I don’t care how high Facebook’s stock gets, I’ll stick by my previous prediction. This company won’t be in business very long unless it figures out how to clean up its act.
Funny how Facebook is so quick to ban conservatives, though.
A day without sunshine is like, you know, night.

Offline mountaineer

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Re: Crudele: Trolls and perverts hound a reformer off Facebook
« Reply #1 on: May 15, 2014, 09:12:54 AM »
In related news:
Google has received fresh takedown requests after a European court ruled that an individual could force it to remove "irrelevant and outdated" search results, the BBC has learned.

An ex-politician seeking re-election has asked to have links to an article about his behaviour in office removed.

A man convicted of possessing child abuse images has requested links to pages about his conviction to be wiped.

And a doctor wants negative reviews from patients removed from the results.

Google itself has not commented on the so-called right-to-be-forgotten ruling since it described the the European Court of Justice judgement as being "disappointing".

Nor has it released any figures about the number of takedown requests received since Tuesday.

The original case was brought by a Spanish man who complained that an auction notice of his repossessed home on Google's search results had infringed his privacy.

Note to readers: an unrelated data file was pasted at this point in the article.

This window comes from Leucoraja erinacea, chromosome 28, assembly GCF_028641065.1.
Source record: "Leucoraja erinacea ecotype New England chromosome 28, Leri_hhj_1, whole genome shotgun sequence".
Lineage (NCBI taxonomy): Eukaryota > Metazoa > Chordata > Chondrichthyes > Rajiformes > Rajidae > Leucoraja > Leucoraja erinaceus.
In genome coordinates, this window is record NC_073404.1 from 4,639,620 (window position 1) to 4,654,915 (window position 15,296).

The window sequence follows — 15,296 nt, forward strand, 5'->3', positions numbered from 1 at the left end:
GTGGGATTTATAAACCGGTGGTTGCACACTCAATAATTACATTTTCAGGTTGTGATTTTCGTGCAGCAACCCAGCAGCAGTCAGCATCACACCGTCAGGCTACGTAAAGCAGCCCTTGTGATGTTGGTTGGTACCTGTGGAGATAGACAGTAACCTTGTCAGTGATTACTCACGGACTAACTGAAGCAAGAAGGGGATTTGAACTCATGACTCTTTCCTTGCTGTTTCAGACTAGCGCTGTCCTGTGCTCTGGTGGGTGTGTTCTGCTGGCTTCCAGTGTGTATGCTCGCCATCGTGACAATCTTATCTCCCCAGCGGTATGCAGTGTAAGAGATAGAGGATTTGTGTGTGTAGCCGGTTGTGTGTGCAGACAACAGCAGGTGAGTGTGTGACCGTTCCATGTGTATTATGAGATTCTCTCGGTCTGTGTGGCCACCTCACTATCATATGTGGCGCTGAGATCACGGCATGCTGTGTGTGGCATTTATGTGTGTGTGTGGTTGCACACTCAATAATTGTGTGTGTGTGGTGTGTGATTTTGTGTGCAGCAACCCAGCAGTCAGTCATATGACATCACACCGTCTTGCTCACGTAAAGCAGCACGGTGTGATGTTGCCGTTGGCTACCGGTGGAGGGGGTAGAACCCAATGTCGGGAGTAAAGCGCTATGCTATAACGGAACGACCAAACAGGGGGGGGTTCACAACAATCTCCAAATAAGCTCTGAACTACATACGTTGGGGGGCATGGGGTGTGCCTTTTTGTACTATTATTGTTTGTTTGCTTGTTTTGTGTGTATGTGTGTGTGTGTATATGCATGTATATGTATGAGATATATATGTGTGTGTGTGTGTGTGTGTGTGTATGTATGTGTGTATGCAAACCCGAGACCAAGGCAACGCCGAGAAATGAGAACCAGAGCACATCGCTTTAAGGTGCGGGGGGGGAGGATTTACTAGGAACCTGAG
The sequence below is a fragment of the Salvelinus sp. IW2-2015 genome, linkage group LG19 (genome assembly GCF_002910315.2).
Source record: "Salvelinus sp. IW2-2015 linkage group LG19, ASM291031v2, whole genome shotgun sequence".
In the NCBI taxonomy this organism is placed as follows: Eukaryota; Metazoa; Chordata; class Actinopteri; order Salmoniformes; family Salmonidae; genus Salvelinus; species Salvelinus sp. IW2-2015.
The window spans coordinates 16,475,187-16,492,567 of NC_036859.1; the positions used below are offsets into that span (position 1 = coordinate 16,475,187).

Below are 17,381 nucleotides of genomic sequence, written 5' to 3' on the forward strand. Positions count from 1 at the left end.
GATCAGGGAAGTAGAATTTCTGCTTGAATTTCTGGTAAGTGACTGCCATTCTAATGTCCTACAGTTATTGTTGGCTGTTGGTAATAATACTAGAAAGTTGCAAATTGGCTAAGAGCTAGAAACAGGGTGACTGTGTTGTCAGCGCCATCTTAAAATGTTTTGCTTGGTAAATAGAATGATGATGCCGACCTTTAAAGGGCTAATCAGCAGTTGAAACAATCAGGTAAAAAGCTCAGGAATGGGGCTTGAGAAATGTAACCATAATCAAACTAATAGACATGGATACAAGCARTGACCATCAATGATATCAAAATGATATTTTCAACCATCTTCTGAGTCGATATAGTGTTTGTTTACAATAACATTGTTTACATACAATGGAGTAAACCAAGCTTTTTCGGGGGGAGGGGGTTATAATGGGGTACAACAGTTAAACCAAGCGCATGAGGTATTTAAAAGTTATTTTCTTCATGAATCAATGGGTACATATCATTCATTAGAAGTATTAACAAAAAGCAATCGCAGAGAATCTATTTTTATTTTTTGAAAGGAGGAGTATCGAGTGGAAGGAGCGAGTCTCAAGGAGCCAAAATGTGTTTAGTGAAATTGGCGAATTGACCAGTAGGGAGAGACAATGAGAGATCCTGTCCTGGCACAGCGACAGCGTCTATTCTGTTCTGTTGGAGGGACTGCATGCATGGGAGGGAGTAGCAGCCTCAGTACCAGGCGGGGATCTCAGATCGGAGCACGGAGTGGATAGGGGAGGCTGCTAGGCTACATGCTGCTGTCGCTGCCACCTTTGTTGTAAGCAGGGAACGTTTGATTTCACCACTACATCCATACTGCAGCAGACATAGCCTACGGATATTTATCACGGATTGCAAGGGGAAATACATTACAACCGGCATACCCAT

The ruling surprised many because it contradicted the advice of the European Union's advocate general who said last year that search engines were not obliged to honour such requests.

EU Commissioner Viviane Reding described the decision as "a clear victory for the protection of personal data of Europeans" but others are concerned about the consequences that it will have for free speech.

Wikipedia founder Jimmy Wales has criticised the ruling, calling it "astonishing" while free speech advocates at The Index on Censorship said the court's ruling "should send chills down the spine of everyone in the European Union who believes in the crucial importance of free expression and freedom of information".

"The court has said that an individual's desires outweigh society's interest in the complete facts around incidents," it added.

Marc Dautlich, a lawyer at Pinsent Masons, said that search engines might find the new rules hard to implement.

"If they get an appreciable volume of requests what are they going to do? Set up an entire industry sifting through the paperwork?" he asked.

"I can't say what they will do but if I was them I would say no and tell the individual to contact the Information Commissioner's Office."

Although the judgement refers specifically to search engines and states that only the links to information, rather than the information itself, be removed from the net, some news organisations have seen a rise in the number of people asking to have articles removed since the ruling.
A day without sunshine is like, you know, night.